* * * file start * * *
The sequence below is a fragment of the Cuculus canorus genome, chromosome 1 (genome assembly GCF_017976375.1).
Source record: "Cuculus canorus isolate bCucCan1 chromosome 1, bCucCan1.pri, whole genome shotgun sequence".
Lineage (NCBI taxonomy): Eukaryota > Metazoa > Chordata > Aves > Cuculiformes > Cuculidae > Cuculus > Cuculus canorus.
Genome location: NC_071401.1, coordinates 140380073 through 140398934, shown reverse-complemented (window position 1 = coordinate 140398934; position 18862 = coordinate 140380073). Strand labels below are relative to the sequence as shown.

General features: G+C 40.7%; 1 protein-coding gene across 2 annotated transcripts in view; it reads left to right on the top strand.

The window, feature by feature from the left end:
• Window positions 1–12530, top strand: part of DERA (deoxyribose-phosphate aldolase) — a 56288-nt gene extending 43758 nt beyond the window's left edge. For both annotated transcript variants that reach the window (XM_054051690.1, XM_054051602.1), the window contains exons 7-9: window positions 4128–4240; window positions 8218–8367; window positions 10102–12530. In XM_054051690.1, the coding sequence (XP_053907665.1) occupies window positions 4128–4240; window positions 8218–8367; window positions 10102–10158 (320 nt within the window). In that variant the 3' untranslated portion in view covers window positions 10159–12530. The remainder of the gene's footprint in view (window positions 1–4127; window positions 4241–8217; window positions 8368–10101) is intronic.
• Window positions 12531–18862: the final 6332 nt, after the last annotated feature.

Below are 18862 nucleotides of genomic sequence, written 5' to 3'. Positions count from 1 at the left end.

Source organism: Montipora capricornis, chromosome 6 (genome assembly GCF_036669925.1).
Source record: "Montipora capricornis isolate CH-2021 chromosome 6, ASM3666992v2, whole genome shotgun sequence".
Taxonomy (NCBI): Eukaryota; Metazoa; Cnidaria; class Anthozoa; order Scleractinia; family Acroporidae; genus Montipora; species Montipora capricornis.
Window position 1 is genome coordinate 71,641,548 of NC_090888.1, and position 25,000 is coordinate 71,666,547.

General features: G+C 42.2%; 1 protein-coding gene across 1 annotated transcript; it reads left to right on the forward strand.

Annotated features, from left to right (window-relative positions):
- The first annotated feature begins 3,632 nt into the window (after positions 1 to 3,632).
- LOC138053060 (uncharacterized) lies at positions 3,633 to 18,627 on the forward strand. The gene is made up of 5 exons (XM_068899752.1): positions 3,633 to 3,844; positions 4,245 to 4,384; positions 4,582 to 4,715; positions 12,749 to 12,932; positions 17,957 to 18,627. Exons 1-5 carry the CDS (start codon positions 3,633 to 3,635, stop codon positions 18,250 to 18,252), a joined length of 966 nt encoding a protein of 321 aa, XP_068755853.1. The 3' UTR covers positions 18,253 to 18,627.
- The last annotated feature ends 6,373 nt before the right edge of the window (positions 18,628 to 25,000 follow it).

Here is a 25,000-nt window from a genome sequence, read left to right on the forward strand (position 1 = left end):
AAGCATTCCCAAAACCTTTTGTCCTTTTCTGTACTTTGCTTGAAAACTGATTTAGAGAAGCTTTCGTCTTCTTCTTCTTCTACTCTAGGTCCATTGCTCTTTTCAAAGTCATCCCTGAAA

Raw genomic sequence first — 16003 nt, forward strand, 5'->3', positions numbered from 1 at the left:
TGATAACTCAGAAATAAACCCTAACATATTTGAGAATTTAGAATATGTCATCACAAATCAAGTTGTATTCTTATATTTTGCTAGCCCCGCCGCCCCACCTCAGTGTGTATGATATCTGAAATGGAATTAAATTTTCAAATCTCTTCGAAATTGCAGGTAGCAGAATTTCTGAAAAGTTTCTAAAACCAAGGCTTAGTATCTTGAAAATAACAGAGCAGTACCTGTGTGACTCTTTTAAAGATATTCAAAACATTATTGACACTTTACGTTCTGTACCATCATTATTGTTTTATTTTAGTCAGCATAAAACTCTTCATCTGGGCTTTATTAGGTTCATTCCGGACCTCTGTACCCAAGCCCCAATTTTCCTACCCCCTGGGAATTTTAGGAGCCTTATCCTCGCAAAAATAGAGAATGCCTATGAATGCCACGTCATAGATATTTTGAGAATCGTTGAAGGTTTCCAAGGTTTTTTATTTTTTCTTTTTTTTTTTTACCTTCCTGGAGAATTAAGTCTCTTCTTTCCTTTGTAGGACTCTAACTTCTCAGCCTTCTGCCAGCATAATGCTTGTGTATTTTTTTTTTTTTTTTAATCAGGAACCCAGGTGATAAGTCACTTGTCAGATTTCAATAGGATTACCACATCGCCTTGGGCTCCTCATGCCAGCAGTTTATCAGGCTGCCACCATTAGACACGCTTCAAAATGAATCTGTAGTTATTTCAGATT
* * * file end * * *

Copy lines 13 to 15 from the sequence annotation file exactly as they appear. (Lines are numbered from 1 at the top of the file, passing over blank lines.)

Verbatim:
Window position 1 is genome coordinate 71,641,548 of NC_090888.1, and position 25,000 is coordinate 71,666,547.

General features: G+C 42.2%; 1 protein-coding gene across 1 annotated transcript; it reads left to right on the forward strand.

Annotated features, from left to right (window-relative positions):